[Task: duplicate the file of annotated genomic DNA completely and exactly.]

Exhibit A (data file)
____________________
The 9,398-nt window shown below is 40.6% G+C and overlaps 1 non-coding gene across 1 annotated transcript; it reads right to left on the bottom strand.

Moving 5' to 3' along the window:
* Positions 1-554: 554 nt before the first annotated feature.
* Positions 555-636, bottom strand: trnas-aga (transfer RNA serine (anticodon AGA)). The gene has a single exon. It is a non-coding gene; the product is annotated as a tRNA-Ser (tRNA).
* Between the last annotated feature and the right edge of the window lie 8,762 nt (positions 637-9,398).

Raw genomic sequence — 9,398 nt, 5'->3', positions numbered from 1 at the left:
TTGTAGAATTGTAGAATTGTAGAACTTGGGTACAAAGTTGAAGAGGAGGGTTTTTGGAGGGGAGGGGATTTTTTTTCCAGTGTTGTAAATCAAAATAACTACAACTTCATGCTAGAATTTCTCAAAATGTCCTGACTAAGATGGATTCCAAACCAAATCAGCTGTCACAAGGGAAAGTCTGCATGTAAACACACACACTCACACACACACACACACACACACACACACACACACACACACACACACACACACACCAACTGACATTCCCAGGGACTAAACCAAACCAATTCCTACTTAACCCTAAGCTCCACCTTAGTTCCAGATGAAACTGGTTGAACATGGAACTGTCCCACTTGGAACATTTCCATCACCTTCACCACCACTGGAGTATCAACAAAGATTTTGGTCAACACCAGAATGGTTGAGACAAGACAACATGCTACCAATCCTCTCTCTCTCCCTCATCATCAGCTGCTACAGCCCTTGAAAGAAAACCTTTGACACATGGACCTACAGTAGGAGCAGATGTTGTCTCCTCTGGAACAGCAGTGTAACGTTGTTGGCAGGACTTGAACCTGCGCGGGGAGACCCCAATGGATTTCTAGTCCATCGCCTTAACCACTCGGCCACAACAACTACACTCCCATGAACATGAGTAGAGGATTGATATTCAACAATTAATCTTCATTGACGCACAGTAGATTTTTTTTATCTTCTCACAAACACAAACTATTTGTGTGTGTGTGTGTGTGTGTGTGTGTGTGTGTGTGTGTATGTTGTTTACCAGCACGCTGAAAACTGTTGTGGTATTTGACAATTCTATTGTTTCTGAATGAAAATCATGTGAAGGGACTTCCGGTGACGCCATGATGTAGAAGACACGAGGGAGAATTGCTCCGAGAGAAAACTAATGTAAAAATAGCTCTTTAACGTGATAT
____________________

The 9,398-nt window shown below is 40.6% G+C and overlaps 1 non-coding gene across 1 annotated transcript; it reads right to left on the bottom strand.

Moving 5' to 3' along the window:
* Positions 1-554: 554 nt before the first annotated feature.
* Positions 555-636, bottom strand: trnas-aga (transfer RNA serine (anticodon AGA)). The gene has a single exon. It is a non-coding gene; the product is annotated as a tRNA-Ser (tRNA).
* Between the last annotated feature and the right edge of the window lie 8,762 nt (positions 637-9,398).

Raw genomic sequence — 9,398 nt, 5'->3', positions numbered from 1 at the left:
TTGTAGAATTGTAGAATTGTAGAACTTGGGTACAAAGTTGAAGAGGAGGGTTTTTGGAGGGGAGGGGATTTTTTTTCCAGTGTTGTAAATCAAAATAACTACAACTTCATGCTAGAATTTCTCAAAATGTCCTGACTAAGATGGATTCCAAACCAAATCAGCTGTCACAAGGGAAAGTCTGCATGTAAACACACACACTCACACACACACACACACACACACACACACACACACACACACACACACACACACACCAACTGACATTCCCAGGGACTAAACCAAACCAATTCCTACTTAACCCTAAGCTCCACCTTAGTTCCAGATGAAACTGGTTGAACATGGAACTGTCCCACTTGGAACATTTCCATCACCTTCACCACCACTGGAGTATCAACAAAGATTTTGGTCAACACCAGAATGGTTGAGACAAGACAACATGCTACCAATCCTCTCTCTCTCCCTCATCATCAGCTGCTACAGCCCTTGAAAGAAAACCTTTGACACATGGACCTACAGTAGGAGCAGATGTTGTCTCCTCTGGAACAGCAGTGTAACGTTGTTGGCAGGACTTGAACCTGCGCGGGGAGACCCCAATGGATTTCTAGTCCATCGCCTTAACCACTCGGCCACAACAACTACACTCCCATGAACATGAGTAGAGGATTGATATTCAACAATTAATCTTCATTGACGCACAGTAGATTTTTTTTATCTTCTCACAAACACAAACTATTTGTGTGTGTGTGTGTGTGTGTGTGTGTGTGTGTGTGTGTATGTTGTTTACCAGCACGCTGAAAACTGTTGTGGTATTTGACAATTCTATTGTTTCTGAATGAAAATCATGTGAAGGGACTTCCGGTGACGCCATGATGTAGAAGACACGAGGGAGAATTGCTCCGAGAGAAAACTAATGTAAAAATAGCTCTTTAACGTGATAT